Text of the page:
‘I still feel bafflement that the universe is somehow allowing me to become a parent’

Tanya Sweeney: As the Big Day loomed closer, could I not just enjoy being off the grid for a bit?

Isola Gabrielle Cregan was born on Friday, February 7th.

Isola Gabrielle Cregan was born on Friday, February 7th.

 

I filed my last big feature last week, as though I were falling over the finish line of a particularly gruelling, rain- lashed marathon. The hospital bag was packed, the baby clothes washed, the baby gym erected, the collapsible buggy finally demystified.

All that was left to do was to put the feet up, rest and wait for the Big Show.
Catch up on sleep and enjoy every second, because things are about to get wild. Savour each cup of tea to the last drop because you’re not likely to drink a full hot drink for years, is the general gist of others’ advice.

If only it were that easy.

I had visions of myself in the days before childbirth, guzzling Netflix until my eyeballs begged for clemency. I’d read luxuriantly, catch up on the BBC Four music documentaries (recorded months ago with the best of intentions), and use the dozen or so bath gift sets that all pregnant women accrue in their third trimester.

The other plan was to sit alone with myself and my thoughts for a few days. I used to be great at all of these things. I’ve long been a Cruiserweight champion when it comes to wasting huge chunks of time on vegetating without intent.

But last week, I experienced what I can only describe as a professional FOMO. I’m not used to not working when the rest of the world is going full pelt.

Tanya Sweeney, at home in Stoneybatter, Dublin, preparing for the arrival of her first baby. Photograph: Dara Mac Dónaill / The Irish Times
Tanya Sweeney.

Every day felt a month long. The only other times in my life where I have sat in front of daytime TV during the week have not been easy ones: bereavement, depression, illness. I tried thwarting this with a few last-minute (and totally unnecessary) life admin projects: meeting with a financial planner to baby-proof my finances; sorting this year’s tax return early; buying birthday presents months in advance for friends.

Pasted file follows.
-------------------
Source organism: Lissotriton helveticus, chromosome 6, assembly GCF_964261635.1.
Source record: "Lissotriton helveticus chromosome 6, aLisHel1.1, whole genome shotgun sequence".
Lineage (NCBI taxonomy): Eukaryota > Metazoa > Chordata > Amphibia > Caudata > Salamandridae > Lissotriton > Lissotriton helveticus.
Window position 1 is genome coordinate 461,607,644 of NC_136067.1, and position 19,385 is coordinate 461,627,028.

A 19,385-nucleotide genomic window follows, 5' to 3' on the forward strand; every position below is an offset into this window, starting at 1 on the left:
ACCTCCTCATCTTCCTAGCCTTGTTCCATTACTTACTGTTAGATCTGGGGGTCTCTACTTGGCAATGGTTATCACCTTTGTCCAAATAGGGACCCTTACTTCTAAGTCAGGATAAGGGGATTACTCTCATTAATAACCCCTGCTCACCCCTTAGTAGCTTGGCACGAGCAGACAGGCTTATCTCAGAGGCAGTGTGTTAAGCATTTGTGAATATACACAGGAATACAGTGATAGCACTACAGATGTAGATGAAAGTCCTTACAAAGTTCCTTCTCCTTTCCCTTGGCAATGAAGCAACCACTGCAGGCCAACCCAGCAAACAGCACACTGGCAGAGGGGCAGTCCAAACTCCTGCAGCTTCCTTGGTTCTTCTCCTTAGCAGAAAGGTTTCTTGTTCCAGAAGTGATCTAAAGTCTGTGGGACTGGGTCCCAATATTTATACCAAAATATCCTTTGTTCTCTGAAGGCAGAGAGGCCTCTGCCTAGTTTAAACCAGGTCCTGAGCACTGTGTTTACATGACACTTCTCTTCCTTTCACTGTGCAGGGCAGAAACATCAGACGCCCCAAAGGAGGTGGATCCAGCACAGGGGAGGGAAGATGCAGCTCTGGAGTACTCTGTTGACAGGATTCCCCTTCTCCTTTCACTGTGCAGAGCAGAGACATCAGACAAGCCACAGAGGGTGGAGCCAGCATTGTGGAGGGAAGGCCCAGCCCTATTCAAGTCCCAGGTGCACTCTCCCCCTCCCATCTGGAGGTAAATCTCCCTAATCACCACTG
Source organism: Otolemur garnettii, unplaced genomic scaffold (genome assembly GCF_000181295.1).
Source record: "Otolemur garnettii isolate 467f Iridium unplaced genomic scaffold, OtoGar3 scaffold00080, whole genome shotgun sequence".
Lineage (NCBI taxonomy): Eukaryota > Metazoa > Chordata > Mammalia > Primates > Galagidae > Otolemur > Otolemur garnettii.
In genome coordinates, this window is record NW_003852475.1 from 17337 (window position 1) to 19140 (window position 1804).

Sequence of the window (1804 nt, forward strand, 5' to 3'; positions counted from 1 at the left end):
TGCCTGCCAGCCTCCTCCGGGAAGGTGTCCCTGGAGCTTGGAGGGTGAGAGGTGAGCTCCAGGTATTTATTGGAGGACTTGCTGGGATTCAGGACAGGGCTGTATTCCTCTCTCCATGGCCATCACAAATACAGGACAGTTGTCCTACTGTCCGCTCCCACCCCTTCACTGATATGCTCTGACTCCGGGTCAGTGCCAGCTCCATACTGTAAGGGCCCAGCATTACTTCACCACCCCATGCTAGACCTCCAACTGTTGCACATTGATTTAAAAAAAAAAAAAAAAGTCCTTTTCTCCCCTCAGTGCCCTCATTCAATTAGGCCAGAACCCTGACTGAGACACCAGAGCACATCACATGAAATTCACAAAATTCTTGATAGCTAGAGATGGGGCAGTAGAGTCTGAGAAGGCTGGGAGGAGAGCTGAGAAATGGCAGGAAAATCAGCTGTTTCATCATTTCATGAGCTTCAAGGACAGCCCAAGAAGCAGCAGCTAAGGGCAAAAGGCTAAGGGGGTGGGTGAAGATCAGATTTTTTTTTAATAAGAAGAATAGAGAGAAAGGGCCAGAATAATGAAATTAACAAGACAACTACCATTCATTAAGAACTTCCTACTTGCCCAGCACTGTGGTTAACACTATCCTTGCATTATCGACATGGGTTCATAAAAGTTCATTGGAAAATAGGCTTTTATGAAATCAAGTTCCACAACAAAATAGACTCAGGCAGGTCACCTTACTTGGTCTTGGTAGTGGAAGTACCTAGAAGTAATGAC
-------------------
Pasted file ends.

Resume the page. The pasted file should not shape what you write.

Why couldn’t I just enjoy being off the grid for a while? Even more importantly, why couldn’t I see this isn’t a selfimposed holiday, and that I was rounding into a new, entirely different, but nonetheless legitimate kind of work?

Like many child-free people, the Old Me was always a little bit envious of new mothers getting to “enjoy” huge swathes of maternity leave. As though they were heading on a particularly soothing cruise or something. Some were able to take a good six months’ paid leave; the odd teacher pal might find herself out on leave (and on full pay) for a year, if her child was born at the right time of the academic year.

Money for jam, I thought.

Coo at a cute baby and watch Iggle Piggle for a year, I thought. I could certainly stand to get paid to do that.

How much harder can a baby be, I would reason to myself, than sourcing case studies, conducting difficult interviews, transcribing, writing to deadline. That we see caring for infants as some sort of idyll – an easy alternative to “real work” – hints at a huge cultural misconception, not to mention a personal prejudice I admit I’ve long harboured.

Well, now I’m here and I’m terrified; desperate to find a way back to my old comfort zone. Since I first stepped on to the local pub floor as a lounge girl, I’ve had a job for well over a quarter of a century. Much of my self-worth and self- identity is wrapped up in what I do for a living; maybe more than I care to admit.

The idea of putting that part of me in cold storage, even for just a short while, will take some getting used to.

Last week I oscillated wildly between thrilling anticipation at what’s coming next, and feeling strapped to the front of a runaway train. I veered between melancholia that for B and I, these could well be our final days à deux, and then a ticklish excitement at seeing him, babe in arms.

I still feel bafflement that the universe is somehow allowing me to become a parent. It feels as though I need to write a strongly worded letter to someone about this very obvious admin glitch.

There’s a common Swedish maxim: “there’s no such thing as bad weather; only bad clothes”. Perhaps there’s no such thing as a bad Before-Baby week: I had just yet to find a good enough podcast or Netflix show.

Besides, I’ve been reliably informed that the maternity leave blues are nothing compared with the overwhelming feelings mums have about finally returning to work on the other side of their (ahem) “break”.

  • Isola Gabrielle arrived on Friday, February 8, all 9lb 4oz of her.

Tanya Sweeney’s pregnancy series

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